Korean companies utilising computer gamers to attract Netizens

Seoul, Feb 18 (Asia Pulse) - Wake up at 3 p.m. and turn on the computer at 6p.

Seoul, Feb 18 (Asia Pulse) - Wake up at 3 p.m. and turn on the computer at 6 p.m. to check email and chat on-line after eating and doing light exercise. PC game training follows from 8 p.m. through 5 a.m. and meeting for strategies follow.

This type of unusual schedule is that of professional gamers of Hanaro Telecom, which has operated its own professional game team from last month. Team member Choi Jin-woo compares the members' lives to those of baseball or soccer players of a company. The gamers receive an annual salary, vehicles and small apartments from the company like athletes in other professional sports.

Game players endorse the company and participate in various events including game lessons and tournaments. As well as Hanaro Telecom, other many companies like Samsung Corp., Korea Telecom Freetel, cyber tour company 3W Tour, Internet service provider Netian and Intz.com and software developing company Web Net Korea have their own professional game teams.

A league for the teams was also officially launched last month. Game ranking company Battle Top inaugurated the Korea Internet Game League (KIGL) Jan. 13 with 14 professional teams backed by small and large companies applied for participation. "The company, which owns a professional team, can utilize the image of its gamers for product marketing while gamers can secure stable financial aid and field for activities," Battle Top President Lee Kang-min said.

Wireless Internet service provider Hansol M.com went one step further by opening its own international Internet game tournament. The company will hold the final game at Seoul Hilton Feb. 27 after preliminary rounds that run from Jan. 25 through Feb. 24.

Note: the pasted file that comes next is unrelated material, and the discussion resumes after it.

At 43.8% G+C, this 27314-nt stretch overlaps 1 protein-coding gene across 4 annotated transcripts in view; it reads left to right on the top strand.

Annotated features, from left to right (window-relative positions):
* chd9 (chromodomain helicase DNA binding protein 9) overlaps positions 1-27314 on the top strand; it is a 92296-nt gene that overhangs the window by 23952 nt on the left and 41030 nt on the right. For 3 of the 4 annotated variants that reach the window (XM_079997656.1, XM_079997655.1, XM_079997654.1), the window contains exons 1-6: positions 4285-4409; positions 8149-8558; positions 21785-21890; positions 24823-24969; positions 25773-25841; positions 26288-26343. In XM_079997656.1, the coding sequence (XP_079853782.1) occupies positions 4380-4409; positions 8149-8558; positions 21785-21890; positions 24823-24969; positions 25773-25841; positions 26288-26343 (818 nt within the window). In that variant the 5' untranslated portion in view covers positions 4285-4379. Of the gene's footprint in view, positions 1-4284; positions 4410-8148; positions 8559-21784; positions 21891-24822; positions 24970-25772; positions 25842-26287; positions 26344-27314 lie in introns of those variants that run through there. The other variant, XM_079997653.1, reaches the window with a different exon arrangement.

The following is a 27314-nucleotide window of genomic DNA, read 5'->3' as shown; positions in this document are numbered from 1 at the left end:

Ten million won (US$8,900) awaits every winner in games like Starcraft, Unreal Tournament, Age of Empire II, Kingdom under Fire, Lineage and Star Chase. Many companies are showing keen interest in PC game marketing like this as the market is surging with the number of Internet users exceeding 10 million. Korea had 250 game companies and 13,000 PC game rooms at the end of last year and the domestic game market is estimated at 2 trillion won, including an on-line game market worth 10 billion won.

The number of PC game room users is estimated at 3.5 million to four million and around 30 small and large game tournaments were held last year, and some 50 this year. Many marketing officials of various companies, let alone those related to games, believe game marketing is the best in the Internet market to attract netizens and make them remember their brand names.

GoldBank will spend 5 billion won to hold international Olympics for PC games next month, to which gamers from 10 or more countries will be invited. The company aims to advertise its brand name internationally by broadcasting the games via the Internet live. "More and more professional game teams and leagues are likely to appear given the skyrocketing enthusiasm toward computer games among Korean teenagers," a marketing official said.

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